My understanding is the Narziss cold and secondary profiles are designed to keep yeast active longer and colder versus a fast drop. Nico did a nice writeup on this: https://edelstoffquest.wordpress.com/20 ... mentation/
As ectothermic organisms, the yeast will have a faster metabolism at 3C than 0C, and yes they will clean up and condition the beer faster. The risk to lagering at 3C is the increased potential for yeast lysis, as they will consume their reserves faster than at 0 or -1C once they flocculate. Some have even claimed that the increased metabolism can consume some of the flavor compounds and foam and mouthfeel proteins that you are trying to preserve. Like with most things, there is always a compromise.
That said, one of the temperature profiles I use is the most is 6->9->3->0C. Pitch at 6C, rise to 9C, spunden and condition at 3C, umdrucken (or not) and lager at 0C. I find it cleans up the beer faster than the Narziss secondary profile, but not by much, and then I can really put the yeast to sleep for long term lagering and slow down how quickly the yeast die off. Umdrucken or filtering is clearly the best option for long term stability.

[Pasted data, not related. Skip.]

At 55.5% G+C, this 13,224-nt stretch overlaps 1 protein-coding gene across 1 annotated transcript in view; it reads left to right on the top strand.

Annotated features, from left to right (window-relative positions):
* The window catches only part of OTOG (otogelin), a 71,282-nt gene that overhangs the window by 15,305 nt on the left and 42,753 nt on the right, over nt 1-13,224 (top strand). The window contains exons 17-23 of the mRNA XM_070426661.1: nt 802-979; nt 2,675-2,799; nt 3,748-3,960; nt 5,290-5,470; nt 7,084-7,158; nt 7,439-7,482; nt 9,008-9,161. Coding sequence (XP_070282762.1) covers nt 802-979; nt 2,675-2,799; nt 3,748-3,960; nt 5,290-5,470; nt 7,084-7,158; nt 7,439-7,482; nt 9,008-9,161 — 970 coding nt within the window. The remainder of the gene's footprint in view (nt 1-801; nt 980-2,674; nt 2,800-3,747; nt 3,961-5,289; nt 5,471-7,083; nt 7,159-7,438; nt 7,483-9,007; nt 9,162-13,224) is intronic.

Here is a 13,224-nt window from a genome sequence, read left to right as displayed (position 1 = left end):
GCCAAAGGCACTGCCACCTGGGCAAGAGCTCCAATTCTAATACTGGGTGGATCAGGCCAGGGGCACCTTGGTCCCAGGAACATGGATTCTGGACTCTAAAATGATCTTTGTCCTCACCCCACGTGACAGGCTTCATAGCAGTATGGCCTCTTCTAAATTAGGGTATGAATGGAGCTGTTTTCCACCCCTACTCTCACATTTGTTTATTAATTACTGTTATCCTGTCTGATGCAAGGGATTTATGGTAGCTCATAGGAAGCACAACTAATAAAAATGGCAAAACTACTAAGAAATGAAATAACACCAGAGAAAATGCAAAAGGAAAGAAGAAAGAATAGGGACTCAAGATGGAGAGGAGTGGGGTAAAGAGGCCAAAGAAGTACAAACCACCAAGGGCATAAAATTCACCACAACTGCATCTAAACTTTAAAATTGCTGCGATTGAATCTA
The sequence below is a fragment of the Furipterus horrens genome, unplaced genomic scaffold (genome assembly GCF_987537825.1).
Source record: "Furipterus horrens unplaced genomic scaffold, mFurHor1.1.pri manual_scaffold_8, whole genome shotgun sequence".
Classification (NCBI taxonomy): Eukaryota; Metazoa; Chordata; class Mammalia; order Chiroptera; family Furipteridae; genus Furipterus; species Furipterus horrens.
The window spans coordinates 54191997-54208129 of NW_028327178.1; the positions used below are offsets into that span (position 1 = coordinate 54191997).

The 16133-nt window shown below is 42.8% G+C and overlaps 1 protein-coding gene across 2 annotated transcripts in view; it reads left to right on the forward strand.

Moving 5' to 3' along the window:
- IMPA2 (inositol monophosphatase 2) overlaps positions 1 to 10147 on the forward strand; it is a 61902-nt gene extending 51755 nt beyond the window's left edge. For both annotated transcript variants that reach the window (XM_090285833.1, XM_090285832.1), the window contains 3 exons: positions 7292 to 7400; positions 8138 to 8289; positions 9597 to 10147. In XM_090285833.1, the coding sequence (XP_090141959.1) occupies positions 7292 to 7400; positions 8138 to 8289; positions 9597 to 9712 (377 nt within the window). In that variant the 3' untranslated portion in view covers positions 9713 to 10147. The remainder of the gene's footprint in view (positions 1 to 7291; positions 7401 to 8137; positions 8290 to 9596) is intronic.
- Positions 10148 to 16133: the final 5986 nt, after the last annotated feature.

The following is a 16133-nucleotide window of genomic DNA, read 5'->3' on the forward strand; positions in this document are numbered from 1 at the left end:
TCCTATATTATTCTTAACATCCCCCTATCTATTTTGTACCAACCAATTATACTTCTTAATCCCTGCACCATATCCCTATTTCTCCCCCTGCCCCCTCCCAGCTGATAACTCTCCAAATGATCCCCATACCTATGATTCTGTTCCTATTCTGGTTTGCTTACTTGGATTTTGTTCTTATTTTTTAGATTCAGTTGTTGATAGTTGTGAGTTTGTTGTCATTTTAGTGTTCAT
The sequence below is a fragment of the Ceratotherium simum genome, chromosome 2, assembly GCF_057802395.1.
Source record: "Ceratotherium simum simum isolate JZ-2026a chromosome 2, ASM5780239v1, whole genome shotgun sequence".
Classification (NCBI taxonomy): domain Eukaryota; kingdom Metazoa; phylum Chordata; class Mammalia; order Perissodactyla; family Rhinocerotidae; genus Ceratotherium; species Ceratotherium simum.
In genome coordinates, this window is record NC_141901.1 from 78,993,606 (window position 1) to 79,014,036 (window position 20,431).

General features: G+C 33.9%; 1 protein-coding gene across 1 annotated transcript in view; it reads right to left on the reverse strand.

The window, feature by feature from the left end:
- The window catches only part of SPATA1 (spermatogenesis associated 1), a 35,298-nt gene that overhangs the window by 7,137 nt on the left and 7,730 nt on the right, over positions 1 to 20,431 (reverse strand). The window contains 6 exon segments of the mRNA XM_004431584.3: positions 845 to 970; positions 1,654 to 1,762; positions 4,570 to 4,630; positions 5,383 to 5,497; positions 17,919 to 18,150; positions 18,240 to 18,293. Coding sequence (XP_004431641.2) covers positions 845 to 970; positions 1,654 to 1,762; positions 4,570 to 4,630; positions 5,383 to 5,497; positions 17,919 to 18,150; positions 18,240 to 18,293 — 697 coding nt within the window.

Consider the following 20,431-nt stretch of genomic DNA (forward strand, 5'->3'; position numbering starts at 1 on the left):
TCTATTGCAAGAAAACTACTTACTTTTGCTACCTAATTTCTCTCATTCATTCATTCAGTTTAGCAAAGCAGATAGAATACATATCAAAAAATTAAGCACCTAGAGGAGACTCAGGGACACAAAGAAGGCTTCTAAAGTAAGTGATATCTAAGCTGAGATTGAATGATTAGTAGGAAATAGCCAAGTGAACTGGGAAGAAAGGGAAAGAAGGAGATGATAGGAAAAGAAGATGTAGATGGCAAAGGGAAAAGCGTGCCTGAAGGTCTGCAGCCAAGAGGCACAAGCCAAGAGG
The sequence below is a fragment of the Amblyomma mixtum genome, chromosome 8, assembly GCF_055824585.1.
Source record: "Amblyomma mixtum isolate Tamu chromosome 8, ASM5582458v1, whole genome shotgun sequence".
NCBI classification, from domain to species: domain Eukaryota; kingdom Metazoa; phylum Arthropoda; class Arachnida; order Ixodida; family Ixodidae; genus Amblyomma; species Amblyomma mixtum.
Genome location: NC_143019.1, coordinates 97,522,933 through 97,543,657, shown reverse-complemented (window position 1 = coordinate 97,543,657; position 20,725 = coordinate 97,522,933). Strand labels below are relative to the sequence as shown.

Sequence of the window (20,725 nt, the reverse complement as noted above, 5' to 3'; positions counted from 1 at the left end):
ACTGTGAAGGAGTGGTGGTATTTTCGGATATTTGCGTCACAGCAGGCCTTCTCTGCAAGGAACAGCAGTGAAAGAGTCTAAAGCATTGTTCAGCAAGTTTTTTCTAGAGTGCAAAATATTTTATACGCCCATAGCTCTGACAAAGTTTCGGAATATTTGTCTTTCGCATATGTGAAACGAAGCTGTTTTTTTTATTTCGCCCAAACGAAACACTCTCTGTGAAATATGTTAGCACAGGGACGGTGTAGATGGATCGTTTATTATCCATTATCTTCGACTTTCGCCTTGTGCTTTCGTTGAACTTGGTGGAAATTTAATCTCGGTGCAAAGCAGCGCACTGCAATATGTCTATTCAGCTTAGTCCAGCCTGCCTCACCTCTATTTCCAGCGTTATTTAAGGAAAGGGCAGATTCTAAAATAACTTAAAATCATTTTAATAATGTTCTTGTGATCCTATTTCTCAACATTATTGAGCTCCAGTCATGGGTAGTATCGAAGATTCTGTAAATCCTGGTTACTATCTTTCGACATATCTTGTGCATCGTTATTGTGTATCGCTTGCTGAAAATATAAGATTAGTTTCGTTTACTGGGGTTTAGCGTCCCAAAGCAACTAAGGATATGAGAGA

My personal experience is that you can go too cold, too early, especially if you do it too quickly and shut down the yeast. I've had beers that tasted clean, then had slight diacetyl, then were clean again. I suspect you can actually produce a situation where the yeast are cleaning up the VDK's faster than the precursors are converting to diacetyl, as yeast conversion is enzyme regulated, whereas precursor conversion is driven by simple thermodynamics. I've wondered if this is part off the trick (accidental or not) to getting a consistent level a diaceytl in the Czech styles. The yeast strain is important too, as the Czech strains tend to throw 3-5x more diacetyl than most other lager strains.